Lessons from Disney and 19th-Century Fairy Tales
While I will leave movie reviewing to my capable friend, Bill Hanna, I am compelled to recommend that you go see “Frozen.” The movie truly transported me from the stirring stress of the season to a joyful romp in a winter wonderland. It helped that the theater had no heat at first, leaving my husband to wonder if the cold was supposed to be part of the experience.
Disney’s “Frozen” is the story of a young girl’s perseverance, but aren’t they all? Of course, her parents die before the first song ends. This is not a spoiler alert by any means. Anyone paying attention would expect nothing less. You will be hard-pressed to find a Disney hero(ine) who sets out on the formulaic journey and still has both loving and supportive parents.
Why must the Disney blueprint begin with the loss of a parent or two? In all fairness, the blame does not fall on Disney alone considering many of these movies are loosely based on 19th-century fairy tales. “Frozen” is no different as it has elements from Hans Christian Andersen’s “The Snow Queen.”
In the 19th century, it was more common for a mother to die in childbirth or for a father to be absent in the rearing of children, so we can explain away this plotline by taking a historical perspective. We also can simplify the archetype to say the creator needs to efficiently bond us to the hero(ine), and the early loss of a parent makes us sympathize with the character and hook us into the journey from the beginning.
Still, my years as a humanities teacher keep leading me back to the works of the influential mythology professor Joseph Campbell, author of “A Hero with a Thousand Faces.” If we concede his premise of the commonality of the hero’s journey – the story arc of all of these fairy tales – then these stories are a glimpse into our shared experience. The fairy tale, and Disney’s modern-day adaptation, is a thread woven through all our lives. The path of the hero is so common because the transformation from darkness to growth lives within each of us.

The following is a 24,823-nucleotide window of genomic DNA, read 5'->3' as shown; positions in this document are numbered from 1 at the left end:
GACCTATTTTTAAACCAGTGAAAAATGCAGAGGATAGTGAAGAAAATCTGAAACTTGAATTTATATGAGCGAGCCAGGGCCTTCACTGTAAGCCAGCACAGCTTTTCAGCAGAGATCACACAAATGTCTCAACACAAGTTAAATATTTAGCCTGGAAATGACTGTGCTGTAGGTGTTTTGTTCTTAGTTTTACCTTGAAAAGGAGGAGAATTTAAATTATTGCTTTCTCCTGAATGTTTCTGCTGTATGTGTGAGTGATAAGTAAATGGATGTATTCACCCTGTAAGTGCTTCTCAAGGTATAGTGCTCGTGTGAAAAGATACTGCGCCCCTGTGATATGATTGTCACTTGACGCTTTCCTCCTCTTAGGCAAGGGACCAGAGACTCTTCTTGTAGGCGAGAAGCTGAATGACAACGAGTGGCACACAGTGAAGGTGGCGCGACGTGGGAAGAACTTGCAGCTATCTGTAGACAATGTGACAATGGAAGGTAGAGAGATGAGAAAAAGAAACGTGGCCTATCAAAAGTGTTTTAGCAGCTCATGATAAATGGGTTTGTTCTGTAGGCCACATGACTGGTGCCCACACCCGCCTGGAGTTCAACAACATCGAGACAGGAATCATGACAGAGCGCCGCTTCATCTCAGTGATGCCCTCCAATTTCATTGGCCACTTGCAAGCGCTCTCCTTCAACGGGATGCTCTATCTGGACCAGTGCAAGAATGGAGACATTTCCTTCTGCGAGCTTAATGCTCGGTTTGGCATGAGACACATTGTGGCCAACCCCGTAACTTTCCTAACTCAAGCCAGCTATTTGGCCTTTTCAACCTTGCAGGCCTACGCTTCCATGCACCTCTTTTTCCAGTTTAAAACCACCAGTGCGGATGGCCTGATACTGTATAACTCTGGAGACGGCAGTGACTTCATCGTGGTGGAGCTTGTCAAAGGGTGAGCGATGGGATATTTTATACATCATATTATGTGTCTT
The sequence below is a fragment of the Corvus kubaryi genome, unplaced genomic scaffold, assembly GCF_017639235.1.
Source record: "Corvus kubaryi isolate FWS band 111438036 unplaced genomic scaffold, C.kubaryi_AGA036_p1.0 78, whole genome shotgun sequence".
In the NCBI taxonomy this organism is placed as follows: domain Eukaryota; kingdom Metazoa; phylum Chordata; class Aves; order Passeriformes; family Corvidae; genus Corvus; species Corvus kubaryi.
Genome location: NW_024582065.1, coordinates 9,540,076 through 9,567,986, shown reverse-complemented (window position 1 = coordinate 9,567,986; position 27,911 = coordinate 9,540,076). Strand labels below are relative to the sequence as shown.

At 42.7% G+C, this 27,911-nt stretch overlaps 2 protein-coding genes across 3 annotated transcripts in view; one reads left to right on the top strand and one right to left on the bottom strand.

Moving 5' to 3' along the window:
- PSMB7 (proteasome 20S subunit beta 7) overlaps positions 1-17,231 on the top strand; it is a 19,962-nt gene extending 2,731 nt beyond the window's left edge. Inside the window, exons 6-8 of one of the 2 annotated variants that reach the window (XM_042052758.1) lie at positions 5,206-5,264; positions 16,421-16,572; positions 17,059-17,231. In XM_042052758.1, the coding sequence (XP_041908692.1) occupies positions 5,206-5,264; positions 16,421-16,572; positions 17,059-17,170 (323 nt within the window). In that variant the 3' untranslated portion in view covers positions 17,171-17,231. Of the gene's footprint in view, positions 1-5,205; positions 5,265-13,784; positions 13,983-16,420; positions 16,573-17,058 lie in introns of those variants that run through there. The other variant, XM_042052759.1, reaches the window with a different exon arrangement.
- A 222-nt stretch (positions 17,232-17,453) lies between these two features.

Though we might not wander alone in the woods, we all experience the likes of darkness. For true personal growth, a nurturing parent cannot accompany the child into the forest deep. The problem solving, the independence, the perseverance would all be spoiled by such a loving presence. The true grit of the character to face not only the elements, but also sorcery, loneliness, deceit, etc. leads to growth or, in more simplistic terms, happily ever after.
Some parents choose not to read fairy tales to their children or stray from the Disney princess formula. Some claim the model is too frightening for young children. Allow me to suggest that it is too frightening for us parents as well. After all, a close reading of any of these tales makes it clear that our children need us to teach them life lessons, love them enough to foster courage and let them, as children, experience “the woods” alone. How different the story of “Frozen” would be with the modern idea of a “snowplow” parent clearing the way for Anna.
Perhaps the authors of the fairy tales and the creators at Disney have been sending us a message about which we are only now writing in education circles: Grit, which is a key element necessary for (and the best predictor of) success in a child’s school and life requires the absence of constant parental problem solving. All other indicators including natural talent and IQ scores pale in comparison to a child’s penchant for learning and his positive response to failure.
Maybe, Disney is giving us a glimpse into our collective soul, reminding us that every story of growth requires darkness and the independence to respond well. As parents, we have to get out of the way and let Anna – or Snow White, Nemo, Belle … or Grace and Ella – develop the grit to ultimately face the dragon and save their own day every once in awhile. No matter how scary that may be … for us parents.
– Elizabeth Hofreuter-Landini is head of school at Wheeling Country Day. She is a graduate of Princeton University and Harvard University Graduate School of Education. She and her husband have two daughters, ages 5 and 9.